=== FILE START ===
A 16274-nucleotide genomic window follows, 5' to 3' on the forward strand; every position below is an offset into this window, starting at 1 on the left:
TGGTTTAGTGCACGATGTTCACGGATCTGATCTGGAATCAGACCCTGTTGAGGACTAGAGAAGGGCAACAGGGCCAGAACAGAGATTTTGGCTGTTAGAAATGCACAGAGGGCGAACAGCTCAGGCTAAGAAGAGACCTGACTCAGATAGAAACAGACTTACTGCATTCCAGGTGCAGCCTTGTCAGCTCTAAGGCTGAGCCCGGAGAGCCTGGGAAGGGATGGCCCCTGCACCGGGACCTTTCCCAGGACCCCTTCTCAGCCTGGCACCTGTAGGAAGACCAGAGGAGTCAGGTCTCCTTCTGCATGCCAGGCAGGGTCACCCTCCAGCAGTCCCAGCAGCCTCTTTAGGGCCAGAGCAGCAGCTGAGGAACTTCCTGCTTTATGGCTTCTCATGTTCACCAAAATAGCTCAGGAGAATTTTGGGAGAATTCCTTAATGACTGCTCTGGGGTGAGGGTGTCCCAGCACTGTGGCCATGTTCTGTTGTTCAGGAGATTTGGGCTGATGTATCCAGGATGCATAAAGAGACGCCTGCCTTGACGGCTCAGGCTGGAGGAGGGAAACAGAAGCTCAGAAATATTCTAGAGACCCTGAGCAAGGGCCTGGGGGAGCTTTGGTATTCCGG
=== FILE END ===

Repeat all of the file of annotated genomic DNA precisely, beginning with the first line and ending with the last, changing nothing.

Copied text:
A 16274-nucleotide genomic window follows, 5' to 3' on the forward strand; every position below is an offset into this window, starting at 1 on the left:
TGGTTTAGTGCACGATGTTCACGGATCTGATCTGGAATCAGACCCTGTTGAGGACTAGAGAAGGGCAACAGGGCCAGAACAGAGATTTTGGCTGTTAGAAATGCACAGAGGGCGAACAGCTCAGGCTAAGAAGAGACCTGACTCAGATAGAAACAGACTTACTGCATTCCAGGTGCAGCCTTGTCAGCTCTAAGGCTGAGCCCGGAGAGCCTGGGAAGGGATGGCCCCTGCACCGGGACCTTTCCCAGGACCCCTTCTCAGCCTGGCACCTGTAGGAAGACCAGAGGAGTCAGGTCTCCTTCTGCATGCCAGGCAGGGTCACCCTCCAGCAGTCCCAGCAGCCTCTTTAGGGCCAGAGCAGCAGCTGAGGAACTTCCTGCTTTATGGCTTCTCATGTTCACCAAAATAGCTCAGGAGAATTTTGGGAGAATTCCTTAATGACTGCTCTGGGGTGAGGGTGTCCCAGCACTGTGGCCATGTTCTGTTGTTCAGGAGATTTGGGCTGATGTATCCAGGATGCATAAAGAGACGCCTGCCTTGACGGCTCAGGCTGGAGGAGGGAAACAGAAGCTCAGAAATATTCTAGAGACCCTGAGCAAGGGCCTGGGGGAGCTTTGGTATTCCGG